Not Racquel. Every task is performed in deadly earnest. I’ve seen her smile a few times, but it’s a brief thing – blink and you’ll miss it.

The cutest thing I’ve seen her do is grab the broom and imitate her mother, sweeping down the concrete along the side of the house. Yes there’s a dreadful view of this – her mum’s cleaning for foreigners and she’s copying that. It makes me uncomfortable. But at the same time, many mothers clean and all kids copy their parents. And the sight of teeny little serious Racquel determinedly shoving the broom along – a broom that is more than twice as tall as her – damn if it isn’t the Cutest Thing Evarrrr.

Matt claims that I like Racquel for being serious because *I* am serious. I say, hey, I’m allowed.

Posted by timortimes 20:51 Comments (0)

Timorese names

Names in Timor are pretty interesting. You do get some ones commonly used in Australia, like Carla (neighbour/landlord), Racquel (niece of Carla and cutest child ever) and Lee (Carla’s husband).

Then there are Portuguese influenced ones, like Brigida, Alfredo (I swear every second public servant is called Alfredo), Francisco (our housemate Kitu is actually a Francisco – no idea how you get Kitu out of that, but he does have five names), and Alfonso.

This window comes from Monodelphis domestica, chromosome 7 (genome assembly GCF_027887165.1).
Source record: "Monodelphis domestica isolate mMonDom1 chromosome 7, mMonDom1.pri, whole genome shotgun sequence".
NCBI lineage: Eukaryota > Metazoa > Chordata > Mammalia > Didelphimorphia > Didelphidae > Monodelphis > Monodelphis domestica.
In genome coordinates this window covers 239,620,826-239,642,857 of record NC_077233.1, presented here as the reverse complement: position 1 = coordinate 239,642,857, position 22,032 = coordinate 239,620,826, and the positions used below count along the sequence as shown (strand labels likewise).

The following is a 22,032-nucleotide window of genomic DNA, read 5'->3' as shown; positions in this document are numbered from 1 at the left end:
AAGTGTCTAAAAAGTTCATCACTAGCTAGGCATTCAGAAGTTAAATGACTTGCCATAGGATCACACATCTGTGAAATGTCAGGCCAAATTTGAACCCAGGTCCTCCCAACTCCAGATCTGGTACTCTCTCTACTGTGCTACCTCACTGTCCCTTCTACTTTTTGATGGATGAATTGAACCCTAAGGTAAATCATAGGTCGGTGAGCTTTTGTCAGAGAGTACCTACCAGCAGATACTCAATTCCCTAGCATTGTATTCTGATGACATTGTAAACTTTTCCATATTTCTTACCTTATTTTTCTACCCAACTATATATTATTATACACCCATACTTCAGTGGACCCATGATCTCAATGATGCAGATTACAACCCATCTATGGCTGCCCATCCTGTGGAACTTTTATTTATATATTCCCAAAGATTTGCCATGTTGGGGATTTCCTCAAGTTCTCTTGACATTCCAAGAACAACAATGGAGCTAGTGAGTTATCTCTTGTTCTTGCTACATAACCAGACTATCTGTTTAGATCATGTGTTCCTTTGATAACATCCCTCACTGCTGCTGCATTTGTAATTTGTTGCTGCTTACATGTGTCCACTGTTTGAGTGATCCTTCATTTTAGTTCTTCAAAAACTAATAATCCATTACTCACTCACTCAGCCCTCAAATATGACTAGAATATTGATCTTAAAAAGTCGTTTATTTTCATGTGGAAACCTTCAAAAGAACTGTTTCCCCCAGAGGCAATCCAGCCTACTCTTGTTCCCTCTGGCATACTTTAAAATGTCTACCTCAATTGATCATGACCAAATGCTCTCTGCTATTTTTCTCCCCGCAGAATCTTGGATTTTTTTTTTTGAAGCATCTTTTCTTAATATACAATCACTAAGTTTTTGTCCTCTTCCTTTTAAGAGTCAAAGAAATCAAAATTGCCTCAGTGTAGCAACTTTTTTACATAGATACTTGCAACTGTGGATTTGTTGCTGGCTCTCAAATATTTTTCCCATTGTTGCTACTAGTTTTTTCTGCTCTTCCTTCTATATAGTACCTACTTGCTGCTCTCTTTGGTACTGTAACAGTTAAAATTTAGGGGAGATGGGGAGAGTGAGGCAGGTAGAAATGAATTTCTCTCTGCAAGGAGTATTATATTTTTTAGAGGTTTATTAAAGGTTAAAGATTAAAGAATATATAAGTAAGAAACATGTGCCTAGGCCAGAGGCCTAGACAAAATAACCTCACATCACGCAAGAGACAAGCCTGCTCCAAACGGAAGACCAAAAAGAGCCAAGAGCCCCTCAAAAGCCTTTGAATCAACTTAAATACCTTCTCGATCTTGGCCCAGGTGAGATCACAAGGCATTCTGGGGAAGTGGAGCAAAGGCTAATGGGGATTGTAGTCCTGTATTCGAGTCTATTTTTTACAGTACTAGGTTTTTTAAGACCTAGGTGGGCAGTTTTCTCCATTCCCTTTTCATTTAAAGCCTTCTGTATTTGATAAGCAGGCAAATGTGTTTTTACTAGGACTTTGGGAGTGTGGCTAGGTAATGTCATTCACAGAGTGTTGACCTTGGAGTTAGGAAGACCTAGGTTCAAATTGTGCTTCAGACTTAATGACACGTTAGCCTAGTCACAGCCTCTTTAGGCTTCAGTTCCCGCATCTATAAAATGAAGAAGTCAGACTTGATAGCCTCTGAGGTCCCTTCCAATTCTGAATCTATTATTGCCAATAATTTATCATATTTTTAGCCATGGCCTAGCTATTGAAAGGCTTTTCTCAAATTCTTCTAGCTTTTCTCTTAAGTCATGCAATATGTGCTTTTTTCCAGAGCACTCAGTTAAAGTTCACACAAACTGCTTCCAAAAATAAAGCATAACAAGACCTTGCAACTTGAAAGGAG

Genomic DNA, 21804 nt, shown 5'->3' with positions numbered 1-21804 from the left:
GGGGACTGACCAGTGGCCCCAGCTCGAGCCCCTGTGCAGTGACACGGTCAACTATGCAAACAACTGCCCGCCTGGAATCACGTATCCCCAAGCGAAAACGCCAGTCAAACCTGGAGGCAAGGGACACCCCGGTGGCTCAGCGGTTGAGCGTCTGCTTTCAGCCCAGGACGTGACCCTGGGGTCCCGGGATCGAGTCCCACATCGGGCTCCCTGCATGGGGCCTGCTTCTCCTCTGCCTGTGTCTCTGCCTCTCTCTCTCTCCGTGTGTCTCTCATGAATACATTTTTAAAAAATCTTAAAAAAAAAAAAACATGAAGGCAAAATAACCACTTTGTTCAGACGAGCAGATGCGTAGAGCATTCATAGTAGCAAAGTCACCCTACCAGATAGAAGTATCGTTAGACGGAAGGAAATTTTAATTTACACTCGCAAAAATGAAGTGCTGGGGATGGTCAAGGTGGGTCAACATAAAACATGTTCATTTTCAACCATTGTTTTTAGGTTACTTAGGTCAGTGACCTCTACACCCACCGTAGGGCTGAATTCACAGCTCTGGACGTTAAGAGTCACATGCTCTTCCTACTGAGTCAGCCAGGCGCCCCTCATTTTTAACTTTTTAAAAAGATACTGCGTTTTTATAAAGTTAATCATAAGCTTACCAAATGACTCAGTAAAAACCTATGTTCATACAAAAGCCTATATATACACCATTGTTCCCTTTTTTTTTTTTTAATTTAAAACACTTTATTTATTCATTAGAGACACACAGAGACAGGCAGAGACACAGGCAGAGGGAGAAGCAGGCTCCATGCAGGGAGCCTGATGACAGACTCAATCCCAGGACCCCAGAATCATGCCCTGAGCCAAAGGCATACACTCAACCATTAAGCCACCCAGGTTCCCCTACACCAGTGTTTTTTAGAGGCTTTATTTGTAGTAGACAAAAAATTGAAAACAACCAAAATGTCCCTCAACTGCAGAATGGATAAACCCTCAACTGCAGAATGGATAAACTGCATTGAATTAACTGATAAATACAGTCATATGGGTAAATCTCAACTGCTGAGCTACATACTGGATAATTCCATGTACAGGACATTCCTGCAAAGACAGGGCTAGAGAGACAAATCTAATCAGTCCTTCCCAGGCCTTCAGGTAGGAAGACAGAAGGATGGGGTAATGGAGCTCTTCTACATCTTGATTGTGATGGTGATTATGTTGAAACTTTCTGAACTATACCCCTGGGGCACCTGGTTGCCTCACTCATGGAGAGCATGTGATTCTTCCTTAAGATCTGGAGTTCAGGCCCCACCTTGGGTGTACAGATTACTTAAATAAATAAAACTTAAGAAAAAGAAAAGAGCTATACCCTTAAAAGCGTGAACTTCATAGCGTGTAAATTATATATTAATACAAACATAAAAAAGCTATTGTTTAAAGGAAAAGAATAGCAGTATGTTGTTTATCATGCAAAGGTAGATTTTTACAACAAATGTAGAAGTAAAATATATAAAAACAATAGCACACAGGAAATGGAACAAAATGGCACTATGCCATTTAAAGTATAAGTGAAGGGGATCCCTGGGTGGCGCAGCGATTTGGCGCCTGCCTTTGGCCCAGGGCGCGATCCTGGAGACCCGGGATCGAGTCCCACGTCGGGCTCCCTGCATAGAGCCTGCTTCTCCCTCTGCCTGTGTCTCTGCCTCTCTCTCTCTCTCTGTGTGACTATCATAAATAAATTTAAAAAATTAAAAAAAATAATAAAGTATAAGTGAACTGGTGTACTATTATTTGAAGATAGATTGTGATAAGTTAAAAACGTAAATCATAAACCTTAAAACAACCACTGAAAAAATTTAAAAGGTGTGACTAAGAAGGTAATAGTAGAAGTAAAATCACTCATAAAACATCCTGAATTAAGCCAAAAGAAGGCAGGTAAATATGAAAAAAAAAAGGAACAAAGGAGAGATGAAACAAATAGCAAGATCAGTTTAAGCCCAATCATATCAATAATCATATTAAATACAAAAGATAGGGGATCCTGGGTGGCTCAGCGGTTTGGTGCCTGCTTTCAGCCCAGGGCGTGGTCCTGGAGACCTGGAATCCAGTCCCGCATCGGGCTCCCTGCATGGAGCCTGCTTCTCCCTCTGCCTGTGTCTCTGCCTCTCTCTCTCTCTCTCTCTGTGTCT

And then there are just the completely out-there ones. There are kids on our street called Gaspar and Octavio and of course I’ve already mentioned Elfrina from my work.

Posted by timortimes 20:48 Comments (0)

Amazing what a bit of competition will do

Thursday 12th March - 3 months, 24 days

I am so proud of my counterpart, Herminio, and one of our new staff members, Karen* (Karen just started at SEPI this week). I had my first go at teaching them to do a gender analysis and they are getting it so quickly. I was prepared for it to be a slower process, a much slower process even. But they are fantastic.

The amusing part was seeing how quickly Herminio improved once we brought Karen in. I started with Herminio on his own, but then it was suggested to me that we could add another person (because SEPI needs about ten people who can do gender analyses like, last year), and Karen had already shown herself to be very motivated and vocal (the opposite of most Timorese women, who tend to hang back a bit, even in SEPI). Amazing what a bit of competition will do (especially when the competition is a pretty girl).

  • Karen told me that her real name is Elfrina, which is I think is a lovely name, and fitting as she is tall and slim (tall for a Timorese woman anyway – she’s a bit taller than me. Remember, I am taller than most Timorese women). According to her, it is a ‘bad’ name, and she doesn’t like the way it sounds with her last name, which is da Cruz.

Posted by timortimes 20:44 Comments (0)